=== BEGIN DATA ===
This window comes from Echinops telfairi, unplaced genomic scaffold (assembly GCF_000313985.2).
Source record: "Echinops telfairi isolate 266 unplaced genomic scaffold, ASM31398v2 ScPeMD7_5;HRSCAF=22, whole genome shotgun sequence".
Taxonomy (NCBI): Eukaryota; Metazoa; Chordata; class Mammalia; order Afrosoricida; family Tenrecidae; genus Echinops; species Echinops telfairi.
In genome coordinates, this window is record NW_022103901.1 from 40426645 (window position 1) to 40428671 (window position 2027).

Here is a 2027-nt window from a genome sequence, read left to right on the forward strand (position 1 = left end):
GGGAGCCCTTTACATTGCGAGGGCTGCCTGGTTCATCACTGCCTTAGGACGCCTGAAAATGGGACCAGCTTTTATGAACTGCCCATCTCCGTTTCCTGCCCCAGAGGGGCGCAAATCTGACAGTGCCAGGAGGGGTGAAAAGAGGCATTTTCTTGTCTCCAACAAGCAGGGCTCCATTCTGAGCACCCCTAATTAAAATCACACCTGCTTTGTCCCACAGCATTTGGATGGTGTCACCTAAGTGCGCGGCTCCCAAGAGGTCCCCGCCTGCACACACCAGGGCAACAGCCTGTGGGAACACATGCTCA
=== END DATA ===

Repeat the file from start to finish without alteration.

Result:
This window comes from Echinops telfairi, unplaced genomic scaffold (assembly GCF_000313985.2).
Source record: "Echinops telfairi isolate 266 unplaced genomic scaffold, ASM31398v2 ScPeMD7_5;HRSCAF=22, whole genome shotgun sequence".
Taxonomy (NCBI): Eukaryota; Metazoa; Chordata; class Mammalia; order Afrosoricida; family Tenrecidae; genus Echinops; species Echinops telfairi.
In genome coordinates, this window is record NW_022103901.1 from 40426645 (window position 1) to 40428671 (window position 2027).

Here is a 2027-nt window from a genome sequence, read left to right on the forward strand (position 1 = left end):
GGGAGCCCTTTACATTGCGAGGGCTGCCTGGTTCATCACTGCCTTAGGACGCCTGAAAATGGGACCAGCTTTTATGAACTGCCCATCTCCGTTTCCTGCCCCAGAGGGGCGCAAATCTGACAGTGCCAGGAGGGGTGAAAAGAGGCATTTTCTTGTCTCCAACAAGCAGGGCTCCATTCTGAGCACCCCTAATTAAAATCACACCTGCTTTGTCCCACAGCATTTGGATGGTGTCACCTAAGTGCGCGGCTCCCAAGAGGTCCCCGCCTGCACACACCAGGGCAACAGCCTGTGGGAACACATGCTCA